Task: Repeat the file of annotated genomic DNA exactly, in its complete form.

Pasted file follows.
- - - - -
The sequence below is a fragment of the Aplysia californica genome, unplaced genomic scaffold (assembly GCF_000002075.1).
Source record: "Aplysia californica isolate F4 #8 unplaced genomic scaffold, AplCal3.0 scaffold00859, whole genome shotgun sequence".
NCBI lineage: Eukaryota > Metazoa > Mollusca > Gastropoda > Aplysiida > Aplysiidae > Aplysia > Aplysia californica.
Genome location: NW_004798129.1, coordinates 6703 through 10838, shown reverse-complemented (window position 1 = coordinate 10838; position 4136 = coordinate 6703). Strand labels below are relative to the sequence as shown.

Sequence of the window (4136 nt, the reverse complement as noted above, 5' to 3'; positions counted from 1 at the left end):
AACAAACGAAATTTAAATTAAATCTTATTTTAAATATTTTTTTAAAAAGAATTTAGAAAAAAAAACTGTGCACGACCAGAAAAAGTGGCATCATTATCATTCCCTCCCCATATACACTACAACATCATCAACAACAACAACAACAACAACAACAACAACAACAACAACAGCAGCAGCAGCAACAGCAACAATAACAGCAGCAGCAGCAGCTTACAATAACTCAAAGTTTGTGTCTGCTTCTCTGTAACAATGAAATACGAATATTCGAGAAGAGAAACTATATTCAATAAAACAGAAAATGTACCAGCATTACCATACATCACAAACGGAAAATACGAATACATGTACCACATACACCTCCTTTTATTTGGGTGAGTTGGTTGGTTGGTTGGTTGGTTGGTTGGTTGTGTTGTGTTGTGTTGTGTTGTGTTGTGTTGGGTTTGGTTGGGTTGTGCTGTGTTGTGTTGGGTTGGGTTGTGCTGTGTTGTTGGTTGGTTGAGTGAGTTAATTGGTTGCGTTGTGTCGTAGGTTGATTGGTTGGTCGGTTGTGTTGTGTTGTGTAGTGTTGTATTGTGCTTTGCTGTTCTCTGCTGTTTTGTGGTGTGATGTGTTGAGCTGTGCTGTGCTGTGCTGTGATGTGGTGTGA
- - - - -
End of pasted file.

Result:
The sequence below is a fragment of the Aplysia californica genome, unplaced genomic scaffold (assembly GCF_000002075.1).
Source record: "Aplysia californica isolate F4 #8 unplaced genomic scaffold, AplCal3.0 scaffold00859, whole genome shotgun sequence".
NCBI lineage: Eukaryota > Metazoa > Mollusca > Gastropoda > Aplysiida > Aplysiidae > Aplysia > Aplysia californica.
Genome location: NW_004798129.1, coordinates 6703 through 10838, shown reverse-complemented (window position 1 = coordinate 10838; position 4136 = coordinate 6703). Strand labels below are relative to the sequence as shown.

Sequence of the window (4136 nt, the reverse complement as noted above, 5' to 3'; positions counted from 1 at the left end):
AACAAACGAAATTTAAATTAAATCTTATTTTAAATATTTTTTTAAAAAGAATTTAGAAAAAAAAACTGTGCACGACCAGAAAAAGTGGCATCATTATCATTCCCTCCCCATATACACTACAACATCATCAACAACAACAACAACAACAACAACAACAACAACAACAACAGCAGCAGCAGCAACAGCAACAATAACAGCAGCAGCAGCAGCTTACAATAACTCAAAGTTTGTGTCTGCTTCTCTGTAACAATGAAATACGAATATTCGAGAAGAGAAACTATATTCAATAAAACAGAAAATGTACCAGCATTACCATACATCACAAACGGAAAATACGAATACATGTACCACATACACCTCCTTTTATTTGGGTGAGTTGGTTGGTTGGTTGGTTGGTTGGTTGGTTGTGTTGTGTTGTGTTGTGTTGTGTTGTGTTGGGTTTGGTTGGGTTGTGCTGTGTTGTGTTGGGTTGGGTTGTGCTGTGTTGTTGGTTGGTTGAGTGAGTTAATTGGTTGCGTTGTGTCGTAGGTTGATTGGTTGGTCGGTTGTGTTGTGTTGTGTAGTGTTGTATTGTGCTTTGCTGTTCTCTGCTGTTTTGTGGTGTGATGTGTTGAGCTGTGCTGTGCTGTGCTGTGATGTGGTGTGA